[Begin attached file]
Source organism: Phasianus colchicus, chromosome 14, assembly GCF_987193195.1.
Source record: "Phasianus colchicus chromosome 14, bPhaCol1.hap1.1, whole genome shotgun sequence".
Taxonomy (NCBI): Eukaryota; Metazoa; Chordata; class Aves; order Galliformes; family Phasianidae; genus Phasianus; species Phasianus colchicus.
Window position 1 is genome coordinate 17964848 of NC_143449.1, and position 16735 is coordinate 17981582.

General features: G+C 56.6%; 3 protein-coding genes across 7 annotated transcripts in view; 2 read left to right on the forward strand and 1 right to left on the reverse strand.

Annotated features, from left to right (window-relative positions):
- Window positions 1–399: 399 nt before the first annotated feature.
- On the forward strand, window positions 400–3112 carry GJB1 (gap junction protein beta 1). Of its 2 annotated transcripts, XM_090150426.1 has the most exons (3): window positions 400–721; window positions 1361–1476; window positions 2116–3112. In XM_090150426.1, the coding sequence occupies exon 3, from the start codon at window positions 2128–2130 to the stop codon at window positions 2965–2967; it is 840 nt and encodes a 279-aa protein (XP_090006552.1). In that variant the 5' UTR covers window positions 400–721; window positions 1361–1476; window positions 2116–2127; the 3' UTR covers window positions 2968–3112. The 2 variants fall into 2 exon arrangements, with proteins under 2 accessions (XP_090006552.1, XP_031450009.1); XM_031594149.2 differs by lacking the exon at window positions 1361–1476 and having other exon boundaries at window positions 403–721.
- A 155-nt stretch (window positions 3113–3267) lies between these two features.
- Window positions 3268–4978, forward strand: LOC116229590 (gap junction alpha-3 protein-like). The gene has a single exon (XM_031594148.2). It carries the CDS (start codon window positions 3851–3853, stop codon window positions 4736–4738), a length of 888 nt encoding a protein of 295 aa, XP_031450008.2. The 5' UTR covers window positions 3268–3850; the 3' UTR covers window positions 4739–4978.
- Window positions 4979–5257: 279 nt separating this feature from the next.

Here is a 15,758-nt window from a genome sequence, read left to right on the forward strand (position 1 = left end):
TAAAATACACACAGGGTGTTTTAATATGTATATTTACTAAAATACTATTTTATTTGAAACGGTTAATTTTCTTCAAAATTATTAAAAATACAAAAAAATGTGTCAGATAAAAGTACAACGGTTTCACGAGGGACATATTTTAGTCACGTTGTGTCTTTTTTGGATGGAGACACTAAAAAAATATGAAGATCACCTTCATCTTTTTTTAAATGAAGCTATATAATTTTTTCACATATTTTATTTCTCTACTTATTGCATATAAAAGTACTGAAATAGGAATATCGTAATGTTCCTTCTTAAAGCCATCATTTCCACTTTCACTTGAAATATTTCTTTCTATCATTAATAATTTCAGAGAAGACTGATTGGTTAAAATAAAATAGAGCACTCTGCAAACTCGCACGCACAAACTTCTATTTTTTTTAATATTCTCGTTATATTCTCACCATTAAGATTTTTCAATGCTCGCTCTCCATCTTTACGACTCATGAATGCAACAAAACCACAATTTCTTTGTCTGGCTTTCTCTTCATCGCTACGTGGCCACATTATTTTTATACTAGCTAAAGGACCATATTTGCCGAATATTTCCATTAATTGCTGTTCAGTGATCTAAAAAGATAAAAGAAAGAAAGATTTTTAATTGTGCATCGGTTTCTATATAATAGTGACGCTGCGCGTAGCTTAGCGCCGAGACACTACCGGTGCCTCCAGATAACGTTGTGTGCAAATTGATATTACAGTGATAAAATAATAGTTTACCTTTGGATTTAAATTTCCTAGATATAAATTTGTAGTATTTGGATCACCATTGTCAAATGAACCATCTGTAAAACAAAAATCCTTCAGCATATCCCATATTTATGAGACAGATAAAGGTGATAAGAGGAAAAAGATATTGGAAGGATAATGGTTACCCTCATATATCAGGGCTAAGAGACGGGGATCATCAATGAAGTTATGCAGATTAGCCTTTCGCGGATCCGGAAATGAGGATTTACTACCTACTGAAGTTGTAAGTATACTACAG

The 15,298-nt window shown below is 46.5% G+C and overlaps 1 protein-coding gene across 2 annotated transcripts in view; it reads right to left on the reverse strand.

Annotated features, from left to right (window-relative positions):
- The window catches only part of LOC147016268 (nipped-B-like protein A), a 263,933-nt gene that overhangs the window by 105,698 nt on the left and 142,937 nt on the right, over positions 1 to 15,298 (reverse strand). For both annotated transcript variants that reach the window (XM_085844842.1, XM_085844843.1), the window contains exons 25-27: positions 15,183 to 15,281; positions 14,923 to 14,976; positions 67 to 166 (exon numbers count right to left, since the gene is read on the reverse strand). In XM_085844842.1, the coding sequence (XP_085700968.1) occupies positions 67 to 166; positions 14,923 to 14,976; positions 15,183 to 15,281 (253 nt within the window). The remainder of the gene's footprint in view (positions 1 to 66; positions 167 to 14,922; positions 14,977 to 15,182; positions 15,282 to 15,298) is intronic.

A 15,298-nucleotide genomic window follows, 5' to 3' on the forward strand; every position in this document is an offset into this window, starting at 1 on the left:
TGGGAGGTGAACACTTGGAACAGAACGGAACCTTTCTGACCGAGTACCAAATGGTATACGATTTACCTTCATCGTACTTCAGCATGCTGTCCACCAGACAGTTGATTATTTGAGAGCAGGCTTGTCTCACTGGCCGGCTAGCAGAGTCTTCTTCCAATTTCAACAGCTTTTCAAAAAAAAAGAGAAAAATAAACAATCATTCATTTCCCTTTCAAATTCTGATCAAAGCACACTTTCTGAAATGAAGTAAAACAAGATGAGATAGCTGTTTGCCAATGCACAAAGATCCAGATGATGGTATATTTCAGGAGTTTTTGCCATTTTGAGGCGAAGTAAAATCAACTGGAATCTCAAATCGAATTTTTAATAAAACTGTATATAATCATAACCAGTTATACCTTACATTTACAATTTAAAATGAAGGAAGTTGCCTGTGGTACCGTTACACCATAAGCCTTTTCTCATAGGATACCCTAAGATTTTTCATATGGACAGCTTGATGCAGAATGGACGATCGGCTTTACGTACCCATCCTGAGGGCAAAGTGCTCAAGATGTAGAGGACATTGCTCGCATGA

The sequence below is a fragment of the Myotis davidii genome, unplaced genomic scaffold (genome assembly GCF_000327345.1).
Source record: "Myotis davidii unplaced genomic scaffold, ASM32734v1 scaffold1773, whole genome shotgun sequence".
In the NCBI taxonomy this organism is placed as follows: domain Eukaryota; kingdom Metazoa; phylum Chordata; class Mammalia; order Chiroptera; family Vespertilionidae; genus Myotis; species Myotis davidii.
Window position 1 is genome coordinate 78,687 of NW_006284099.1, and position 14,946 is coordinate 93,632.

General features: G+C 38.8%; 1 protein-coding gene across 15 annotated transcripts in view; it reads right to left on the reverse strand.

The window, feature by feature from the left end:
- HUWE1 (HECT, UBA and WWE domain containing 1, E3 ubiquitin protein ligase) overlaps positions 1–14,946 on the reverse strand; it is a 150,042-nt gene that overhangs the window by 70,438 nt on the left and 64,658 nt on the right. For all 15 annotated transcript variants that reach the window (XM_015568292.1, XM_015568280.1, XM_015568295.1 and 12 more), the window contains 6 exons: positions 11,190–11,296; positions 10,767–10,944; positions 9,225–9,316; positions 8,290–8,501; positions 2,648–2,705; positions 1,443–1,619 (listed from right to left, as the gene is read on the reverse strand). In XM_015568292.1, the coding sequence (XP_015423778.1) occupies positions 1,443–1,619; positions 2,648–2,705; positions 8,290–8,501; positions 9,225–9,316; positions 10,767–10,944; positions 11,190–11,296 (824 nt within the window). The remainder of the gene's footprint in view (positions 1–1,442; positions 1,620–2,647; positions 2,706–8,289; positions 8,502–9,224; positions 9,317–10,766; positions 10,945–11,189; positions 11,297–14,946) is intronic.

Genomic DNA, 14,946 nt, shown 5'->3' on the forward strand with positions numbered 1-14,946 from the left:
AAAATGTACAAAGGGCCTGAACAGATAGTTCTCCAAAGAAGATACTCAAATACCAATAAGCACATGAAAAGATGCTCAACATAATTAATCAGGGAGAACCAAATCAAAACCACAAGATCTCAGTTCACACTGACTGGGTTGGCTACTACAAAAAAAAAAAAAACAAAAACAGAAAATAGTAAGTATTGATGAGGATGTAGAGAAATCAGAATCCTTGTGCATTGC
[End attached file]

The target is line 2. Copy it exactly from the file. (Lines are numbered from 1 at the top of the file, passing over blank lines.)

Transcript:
Source record: "Phasianus colchicus chromosome 14, bPhaCol1.hap1.1, whole genome shotgun sequence".